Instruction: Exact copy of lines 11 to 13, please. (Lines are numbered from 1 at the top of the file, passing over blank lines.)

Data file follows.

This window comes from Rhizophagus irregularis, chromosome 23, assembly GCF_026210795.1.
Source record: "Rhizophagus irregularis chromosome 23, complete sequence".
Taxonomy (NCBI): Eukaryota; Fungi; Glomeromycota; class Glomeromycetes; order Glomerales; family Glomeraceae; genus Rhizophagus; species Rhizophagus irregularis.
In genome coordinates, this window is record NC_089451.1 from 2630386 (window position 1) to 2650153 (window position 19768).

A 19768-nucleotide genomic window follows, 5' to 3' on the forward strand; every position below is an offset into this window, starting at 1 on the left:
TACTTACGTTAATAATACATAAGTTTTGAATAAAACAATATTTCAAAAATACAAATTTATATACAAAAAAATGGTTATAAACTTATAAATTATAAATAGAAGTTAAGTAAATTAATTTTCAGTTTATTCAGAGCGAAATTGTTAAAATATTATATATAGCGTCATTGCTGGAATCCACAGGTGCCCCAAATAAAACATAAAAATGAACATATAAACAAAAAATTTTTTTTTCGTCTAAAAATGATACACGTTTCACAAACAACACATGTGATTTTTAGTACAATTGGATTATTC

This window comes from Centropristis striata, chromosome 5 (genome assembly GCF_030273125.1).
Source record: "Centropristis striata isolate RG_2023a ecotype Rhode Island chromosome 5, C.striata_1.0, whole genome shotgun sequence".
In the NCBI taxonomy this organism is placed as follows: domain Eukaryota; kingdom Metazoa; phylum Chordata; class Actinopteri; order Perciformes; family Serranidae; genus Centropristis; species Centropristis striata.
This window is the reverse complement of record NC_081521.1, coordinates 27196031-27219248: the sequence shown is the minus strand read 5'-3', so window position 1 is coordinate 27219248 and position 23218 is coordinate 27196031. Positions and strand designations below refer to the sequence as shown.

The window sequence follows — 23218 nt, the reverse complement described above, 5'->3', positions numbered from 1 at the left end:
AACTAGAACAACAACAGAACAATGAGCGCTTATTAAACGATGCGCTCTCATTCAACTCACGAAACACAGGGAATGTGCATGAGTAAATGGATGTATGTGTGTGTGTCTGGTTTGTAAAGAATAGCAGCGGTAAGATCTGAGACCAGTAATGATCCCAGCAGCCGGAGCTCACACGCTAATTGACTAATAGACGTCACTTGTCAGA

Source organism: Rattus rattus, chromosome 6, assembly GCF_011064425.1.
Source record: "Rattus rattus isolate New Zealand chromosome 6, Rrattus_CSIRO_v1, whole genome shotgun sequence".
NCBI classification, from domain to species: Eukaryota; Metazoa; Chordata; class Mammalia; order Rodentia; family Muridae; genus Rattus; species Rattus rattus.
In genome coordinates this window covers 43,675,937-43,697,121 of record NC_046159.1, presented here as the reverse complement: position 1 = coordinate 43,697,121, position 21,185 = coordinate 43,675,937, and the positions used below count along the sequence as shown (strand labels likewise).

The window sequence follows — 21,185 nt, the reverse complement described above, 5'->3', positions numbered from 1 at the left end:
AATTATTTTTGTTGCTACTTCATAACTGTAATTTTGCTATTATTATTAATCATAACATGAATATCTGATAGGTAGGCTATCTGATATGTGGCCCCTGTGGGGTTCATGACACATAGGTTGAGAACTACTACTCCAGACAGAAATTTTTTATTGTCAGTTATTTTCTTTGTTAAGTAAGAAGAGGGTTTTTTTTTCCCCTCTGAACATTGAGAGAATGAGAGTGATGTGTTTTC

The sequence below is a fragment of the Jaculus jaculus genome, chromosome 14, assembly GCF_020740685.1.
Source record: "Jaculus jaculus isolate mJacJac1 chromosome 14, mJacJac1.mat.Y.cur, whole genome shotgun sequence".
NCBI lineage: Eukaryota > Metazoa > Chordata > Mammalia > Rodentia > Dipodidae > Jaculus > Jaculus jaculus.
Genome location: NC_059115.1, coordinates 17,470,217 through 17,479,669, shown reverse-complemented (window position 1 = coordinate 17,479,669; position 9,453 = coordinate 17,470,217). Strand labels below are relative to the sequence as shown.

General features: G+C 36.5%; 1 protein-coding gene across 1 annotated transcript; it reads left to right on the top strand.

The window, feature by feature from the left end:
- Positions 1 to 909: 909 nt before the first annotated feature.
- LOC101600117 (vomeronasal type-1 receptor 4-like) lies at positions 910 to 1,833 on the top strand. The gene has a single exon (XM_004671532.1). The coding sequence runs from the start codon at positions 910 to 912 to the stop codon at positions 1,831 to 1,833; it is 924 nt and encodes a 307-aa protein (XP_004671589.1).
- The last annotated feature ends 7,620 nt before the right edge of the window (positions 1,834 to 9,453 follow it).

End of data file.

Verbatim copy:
The window sequence follows — 23218 nt, the reverse complement described above, 5'->3', positions numbered from 1 at the left end:
AACTAGAACAACAACAGAACAATGAGCGCTTATTAAACGATGCGCTCTCATTCAACTCACGAAACACAGGGAATGTGCATGAGTAAATGGATGTATGTGTGTGTGTCTGGTTTGTAAAGAATAGCAGCGGTAAGATCTGAGACCAGTAATGATCCCAGCAGCCGGAGCTCACACGCTAATTGACTAATAGACGTCACTTGTCAGA

Source organism: Rattus rattus, chromosome 6, assembly GCF_011064425.1.